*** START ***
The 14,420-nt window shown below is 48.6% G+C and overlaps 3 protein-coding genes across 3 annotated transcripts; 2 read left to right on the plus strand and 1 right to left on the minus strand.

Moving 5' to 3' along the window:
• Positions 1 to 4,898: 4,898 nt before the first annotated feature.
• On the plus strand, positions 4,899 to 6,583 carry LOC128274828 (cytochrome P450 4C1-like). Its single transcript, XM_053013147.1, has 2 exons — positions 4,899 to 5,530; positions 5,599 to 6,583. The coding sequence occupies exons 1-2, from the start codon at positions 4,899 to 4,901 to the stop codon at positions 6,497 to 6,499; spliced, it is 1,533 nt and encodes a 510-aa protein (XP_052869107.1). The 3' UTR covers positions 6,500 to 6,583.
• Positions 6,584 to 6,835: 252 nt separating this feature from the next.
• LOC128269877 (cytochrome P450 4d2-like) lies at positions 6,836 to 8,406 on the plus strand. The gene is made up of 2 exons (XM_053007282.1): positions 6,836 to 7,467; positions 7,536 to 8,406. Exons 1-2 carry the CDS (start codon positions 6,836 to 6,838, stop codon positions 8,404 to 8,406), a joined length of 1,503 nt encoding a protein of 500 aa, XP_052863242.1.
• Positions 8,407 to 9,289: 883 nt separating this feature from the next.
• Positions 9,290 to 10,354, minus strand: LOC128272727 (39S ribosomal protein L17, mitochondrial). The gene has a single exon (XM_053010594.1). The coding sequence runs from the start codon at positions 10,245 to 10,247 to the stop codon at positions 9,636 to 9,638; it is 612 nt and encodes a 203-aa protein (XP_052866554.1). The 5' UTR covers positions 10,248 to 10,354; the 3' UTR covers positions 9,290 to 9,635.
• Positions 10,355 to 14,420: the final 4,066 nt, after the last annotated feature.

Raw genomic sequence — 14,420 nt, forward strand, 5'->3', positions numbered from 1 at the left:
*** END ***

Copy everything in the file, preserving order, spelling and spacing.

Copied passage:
The 14,420-nt window shown below is 48.6% G+C and overlaps 3 protein-coding genes across 3 annotated transcripts; 2 read left to right on the plus strand and 1 right to left on the minus strand.

Moving 5' to 3' along the window:
• Positions 1 to 4,898: 4,898 nt before the first annotated feature.
• On the plus strand, positions 4,899 to 6,583 carry LOC128274828 (cytochrome P450 4C1-like). Its single transcript, XM_053013147.1, has 2 exons — positions 4,899 to 5,530; positions 5,599 to 6,583. The coding sequence occupies exons 1-2, from the start codon at positions 4,899 to 4,901 to the stop codon at positions 6,497 to 6,499; spliced, it is 1,533 nt and encodes a 510-aa protein (XP_052869107.1). The 3' UTR covers positions 6,500 to 6,583.
• Positions 6,584 to 6,835: 252 nt separating this feature from the next.
• LOC128269877 (cytochrome P450 4d2-like) lies at positions 6,836 to 8,406 on the plus strand. The gene is made up of 2 exons (XM_053007282.1): positions 6,836 to 7,467; positions 7,536 to 8,406. Exons 1-2 carry the CDS (start codon positions 6,836 to 6,838, stop codon positions 8,404 to 8,406), a joined length of 1,503 nt encoding a protein of 500 aa, XP_052863242.1.
• Positions 8,407 to 9,289: 883 nt separating this feature from the next.
• Positions 9,290 to 10,354, minus strand: LOC128272727 (39S ribosomal protein L17, mitochondrial). The gene has a single exon (XM_053010594.1). The coding sequence runs from the start codon at positions 10,245 to 10,247 to the stop codon at positions 9,636 to 9,638; it is 612 nt and encodes a 203-aa protein (XP_052866554.1). The 5' UTR covers positions 10,248 to 10,354; the 3' UTR covers positions 9,290 to 9,635.
• Positions 10,355 to 14,420: the final 4,066 nt, after the last annotated feature.

Raw genomic sequence — 14,420 nt, forward strand, 5'->3', positions numbered from 1 at the left: